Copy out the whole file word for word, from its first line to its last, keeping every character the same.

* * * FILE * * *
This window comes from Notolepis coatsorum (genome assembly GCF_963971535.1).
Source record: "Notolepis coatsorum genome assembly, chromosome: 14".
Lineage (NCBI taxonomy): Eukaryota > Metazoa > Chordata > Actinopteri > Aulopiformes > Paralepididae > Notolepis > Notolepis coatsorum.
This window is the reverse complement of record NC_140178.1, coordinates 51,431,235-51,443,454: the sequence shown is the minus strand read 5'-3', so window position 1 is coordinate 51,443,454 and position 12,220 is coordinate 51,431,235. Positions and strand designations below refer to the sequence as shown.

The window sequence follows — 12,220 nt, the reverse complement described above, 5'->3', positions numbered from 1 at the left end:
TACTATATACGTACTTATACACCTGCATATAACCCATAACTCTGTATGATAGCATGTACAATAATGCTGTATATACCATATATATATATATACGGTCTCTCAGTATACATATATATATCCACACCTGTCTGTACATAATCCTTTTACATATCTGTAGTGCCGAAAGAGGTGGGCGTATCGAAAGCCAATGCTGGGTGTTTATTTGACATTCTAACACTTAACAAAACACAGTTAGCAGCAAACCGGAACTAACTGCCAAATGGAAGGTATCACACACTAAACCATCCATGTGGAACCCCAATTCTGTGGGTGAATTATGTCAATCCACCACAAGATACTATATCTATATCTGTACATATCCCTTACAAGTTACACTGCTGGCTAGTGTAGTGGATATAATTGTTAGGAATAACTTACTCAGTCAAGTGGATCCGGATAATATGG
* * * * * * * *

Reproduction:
This window comes from Notolepis coatsorum (genome assembly GCF_963971535.1).
Source record: "Notolepis coatsorum genome assembly, chromosome: 14".
Lineage (NCBI taxonomy): Eukaryota > Metazoa > Chordata > Actinopteri > Aulopiformes > Paralepididae > Notolepis > Notolepis coatsorum.
This window is the reverse complement of record NC_140178.1, coordinates 51,431,235-51,443,454: the sequence shown is the minus strand read 5'-3', so window position 1 is coordinate 51,443,454 and position 12,220 is coordinate 51,431,235. Positions and strand designations below refer to the sequence as shown.

The window sequence follows — 12,220 nt, the reverse complement described above, 5'->3', positions numbered from 1 at the left end:
TACTATATACGTACTTATACACCTGCATATAACCCATAACTCTGTATGATAGCATGTACAATAATGCTGTATATACCATATATATATATATACGGTCTCTCAGTATACATATATATATCCACACCTGTCTGTACATAATCCTTTTACATATCTGTAGTGCCGAAAGAGGTGGGCGTATCGAAAGCCAATGCTGGGTGTTTATTTGACATTCTAACACTTAACAAAACACAGTTAGCAGCAAACCGGAACTAACTGCCAAATGGAAGGTATCACACACTAAACCATCCATGTGGAACCCCAATTCTGTGGGTGAATTATGTCAATCCACCACAAGATACTATATCTATATCTGTACATATCCCTTACAAGTTACACTGCTGGCTAGTGTAGTGGATATAATTGTTAGGAATAACTTACTCAGTCAAGTGGATCCGGATAATATGG